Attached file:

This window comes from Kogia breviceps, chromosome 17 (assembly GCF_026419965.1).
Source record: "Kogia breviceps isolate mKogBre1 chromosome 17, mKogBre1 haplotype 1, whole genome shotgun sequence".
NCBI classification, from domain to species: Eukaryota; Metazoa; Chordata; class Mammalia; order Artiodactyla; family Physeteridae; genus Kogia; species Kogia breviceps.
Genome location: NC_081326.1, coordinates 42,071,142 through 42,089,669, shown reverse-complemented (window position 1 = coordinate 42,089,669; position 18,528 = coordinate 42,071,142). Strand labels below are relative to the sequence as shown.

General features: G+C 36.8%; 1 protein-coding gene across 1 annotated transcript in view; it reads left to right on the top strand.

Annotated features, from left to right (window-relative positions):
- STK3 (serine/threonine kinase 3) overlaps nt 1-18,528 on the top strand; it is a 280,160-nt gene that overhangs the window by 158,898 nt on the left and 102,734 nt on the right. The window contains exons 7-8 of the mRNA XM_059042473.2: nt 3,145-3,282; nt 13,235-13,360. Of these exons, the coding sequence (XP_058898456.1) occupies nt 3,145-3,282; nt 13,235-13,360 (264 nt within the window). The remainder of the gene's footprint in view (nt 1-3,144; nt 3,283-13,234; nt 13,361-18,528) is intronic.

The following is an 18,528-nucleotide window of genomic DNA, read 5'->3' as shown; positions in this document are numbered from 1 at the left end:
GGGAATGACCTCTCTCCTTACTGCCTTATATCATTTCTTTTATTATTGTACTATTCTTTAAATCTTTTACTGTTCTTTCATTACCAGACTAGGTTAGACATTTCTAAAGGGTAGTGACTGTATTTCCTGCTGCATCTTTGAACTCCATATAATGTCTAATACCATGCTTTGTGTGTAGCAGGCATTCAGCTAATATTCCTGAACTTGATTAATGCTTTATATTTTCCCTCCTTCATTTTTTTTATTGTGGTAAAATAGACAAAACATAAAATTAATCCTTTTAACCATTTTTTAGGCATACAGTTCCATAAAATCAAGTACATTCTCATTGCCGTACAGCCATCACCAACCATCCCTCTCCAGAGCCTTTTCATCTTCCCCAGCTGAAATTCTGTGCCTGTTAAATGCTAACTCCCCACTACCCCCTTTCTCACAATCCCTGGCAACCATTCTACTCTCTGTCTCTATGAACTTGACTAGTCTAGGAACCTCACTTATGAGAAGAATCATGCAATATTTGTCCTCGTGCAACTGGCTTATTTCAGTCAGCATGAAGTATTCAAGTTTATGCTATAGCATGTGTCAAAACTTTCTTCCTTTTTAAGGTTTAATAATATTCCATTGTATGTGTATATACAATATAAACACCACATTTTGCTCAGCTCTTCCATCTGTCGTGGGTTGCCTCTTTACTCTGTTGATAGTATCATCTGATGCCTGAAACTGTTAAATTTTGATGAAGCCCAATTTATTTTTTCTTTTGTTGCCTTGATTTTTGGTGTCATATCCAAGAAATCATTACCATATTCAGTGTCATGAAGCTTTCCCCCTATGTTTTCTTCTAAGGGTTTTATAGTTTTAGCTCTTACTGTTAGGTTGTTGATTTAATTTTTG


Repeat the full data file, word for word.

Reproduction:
This window comes from Kogia breviceps, chromosome 17 (assembly GCF_026419965.1).
Source record: "Kogia breviceps isolate mKogBre1 chromosome 17, mKogBre1 haplotype 1, whole genome shotgun sequence".
NCBI classification, from domain to species: Eukaryota; Metazoa; Chordata; class Mammalia; order Artiodactyla; family Physeteridae; genus Kogia; species Kogia breviceps.
Genome location: NC_081326.1, coordinates 42,071,142 through 42,089,669, shown reverse-complemented (window position 1 = coordinate 42,089,669; position 18,528 = coordinate 42,071,142). Strand labels below are relative to the sequence as shown.

General features: G+C 36.8%; 1 protein-coding gene across 1 annotated transcript in view; it reads left to right on the top strand.

Annotated features, from left to right (window-relative positions):
- STK3 (serine/threonine kinase 3) overlaps nt 1-18,528 on the top strand; it is a 280,160-nt gene that overhangs the window by 158,898 nt on the left and 102,734 nt on the right. The window contains exons 7-8 of the mRNA XM_059042473.2: nt 3,145-3,282; nt 13,235-13,360. Of these exons, the coding sequence (XP_058898456.1) occupies nt 3,145-3,282; nt 13,235-13,360 (264 nt within the window). The remainder of the gene's footprint in view (nt 1-3,144; nt 3,283-13,234; nt 13,361-18,528) is intronic.

The following is an 18,528-nucleotide window of genomic DNA, read 5'->3' as shown; positions in this document are numbered from 1 at the left end:
GGGAATGACCTCTCTCCTTACTGCCTTATATCATTTCTTTTATTATTGTACTATTCTTTAAATCTTTTACTGTTCTTTCATTACCAGACTAGGTTAGACATTTCTAAAGGGTAGTGACTGTATTTCCTGCTGCATCTTTGAACTCCATATAATGTCTAATACCATGCTTTGTGTGTAGCAGGCATTCAGCTAATATTCCTGAACTTGATTAATGCTTTATATTTTCCCTCCTTCATTTTTTTTATTGTGGTAAAATAGACAAAACATAAAATTAATCCTTTTAACCATTTTTTAGGCATACAGTTCCATAAAATCAAGTACATTCTCATTGCCGTACAGCCATCACCAACCATCCCTCTCCAGAGCCTTTTCATCTTCCCCAGCTGAAATTCTGTGCCTGTTAAATGCTAACTCCCCACTACCCCCTTTCTCACAATCCCTGGCAACCATTCTACTCTCTGTCTCTATGAACTTGACTAGTCTAGGAACCTCACTTATGAGAAGAATCATGCAATATTTGTCCTCGTGCAACTGGCTTATTTCAGTCAGCATGAAGTATTCAAGTTTATGCTATAGCATGTGTCAAAACTTTCTTCCTTTTTAAGGTTTAATAATATTCCATTGTATGTGTATATACAATATAAACACCACATTTTGCTCAGCTCTTCCATCTGTCGTGGGTTGCCTCTTTACTCTGTTGATAGTATCATCTGATGCCTGAAACTGTTAAATTTTGATGAAGCCCAATTTATTTTTTCTTTTGTTGCCTTGATTTTTGGTGTCATATCCAAGAAATCATTACCATATTCAGTGTCATGAAGCTTTCCCCCTATGTTTTCTTCTAAGGGTTTTATAGTTTTAGCTCTTACTGTTAGGTTGTTGATTTAATTTTTG